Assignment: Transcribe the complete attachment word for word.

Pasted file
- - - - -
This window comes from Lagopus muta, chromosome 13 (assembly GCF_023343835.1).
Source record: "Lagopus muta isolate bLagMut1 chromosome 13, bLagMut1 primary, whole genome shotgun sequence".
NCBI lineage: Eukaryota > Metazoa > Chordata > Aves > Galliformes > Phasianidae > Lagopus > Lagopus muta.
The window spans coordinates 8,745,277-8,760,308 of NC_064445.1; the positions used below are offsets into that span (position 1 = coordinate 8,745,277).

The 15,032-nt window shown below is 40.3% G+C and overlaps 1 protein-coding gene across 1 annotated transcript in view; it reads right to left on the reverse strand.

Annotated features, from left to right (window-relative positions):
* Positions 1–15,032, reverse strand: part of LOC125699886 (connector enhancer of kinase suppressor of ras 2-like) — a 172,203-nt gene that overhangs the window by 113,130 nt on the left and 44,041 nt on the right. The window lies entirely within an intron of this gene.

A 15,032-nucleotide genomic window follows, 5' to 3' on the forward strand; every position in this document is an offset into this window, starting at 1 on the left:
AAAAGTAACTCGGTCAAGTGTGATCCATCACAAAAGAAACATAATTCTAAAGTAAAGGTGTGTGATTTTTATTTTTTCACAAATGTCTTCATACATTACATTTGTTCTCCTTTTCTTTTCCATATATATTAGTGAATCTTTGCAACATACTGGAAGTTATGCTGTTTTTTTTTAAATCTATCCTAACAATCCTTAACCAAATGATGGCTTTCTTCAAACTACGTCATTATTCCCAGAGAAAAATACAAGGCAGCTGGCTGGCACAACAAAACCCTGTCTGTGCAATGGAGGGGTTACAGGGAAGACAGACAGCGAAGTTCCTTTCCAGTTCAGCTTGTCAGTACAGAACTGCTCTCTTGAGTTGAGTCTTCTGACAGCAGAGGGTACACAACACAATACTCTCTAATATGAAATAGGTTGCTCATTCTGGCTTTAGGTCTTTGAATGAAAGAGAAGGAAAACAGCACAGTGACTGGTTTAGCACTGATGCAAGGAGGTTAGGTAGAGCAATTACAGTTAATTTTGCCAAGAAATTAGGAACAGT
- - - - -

This window comes from Lagopus muta, chromosome 13 (assembly GCF_023343835.1).
Source record: "Lagopus muta isolate bLagMut1 chromosome 13, bLagMut1 primary, whole genome shotgun sequence".
NCBI lineage: Eukaryota > Metazoa > Chordata > Aves > Galliformes > Phasianidae > Lagopus > Lagopus muta.
The window spans coordinates 8,745,277-8,760,308 of NC_064445.1; the positions used below are offsets into that span (position 1 = coordinate 8,745,277).

The 15,032-nt window shown below is 40.3% G+C and overlaps 1 protein-coding gene across 1 annotated transcript in view; it reads right to left on the reverse strand.

Annotated features, from left to right (window-relative positions):
* Positions 1–15,032, reverse strand: part of LOC125699886 (connector enhancer of kinase suppressor of ras 2-like) — a 172,203-nt gene that overhangs the window by 113,130 nt on the left and 44,041 nt on the right. The window lies entirely within an intron of this gene.

A 15,032-nucleotide genomic window follows, 5' to 3' on the forward strand; every position in this document is an offset into this window, starting at 1 on the left:
AAAAGTAACTCGGTCAAGTGTGATCCATCACAAAAGAAACATAATTCTAAAGTAAAGGTGTGTGATTTTTATTTTTTCACAAATGTCTTCATACATTACATTTGTTCTCCTTTTCTTTTCCATATATATTAGTGAATCTTTGCAACATACTGGAAGTTATGCTGTTTTTTTTTAAATCTATCCTAACAATCCTTAACCAAATGATGGCTTTCTTCAAACTACGTCATTATTCCCAGAGAAAAATACAAGGCAGCTGGCTGGCACAACAAAACCCTGTCTGTGCAATGGAGGGGTTACAGGGAAGACAGACAGCGAAGTTCCTTTCCAGTTCAGCTTGTCAGTACAGAACTGCTCTCTTGAGTTGAGTCTTCTGACAGCAGAGGGTACACAACACAATACTCTCTAATATGAAATAGGTTGCTCATTCTGGCTTTAGGTCTTTGAATGAAAGAGAAGGAAAACAGCACAGTGACTGGTTTAGCACTGATGCAAGGAGGTTAGGTAGAGCAATTACAGTTAATTTTGCCAAGAAATTAGGAACAGT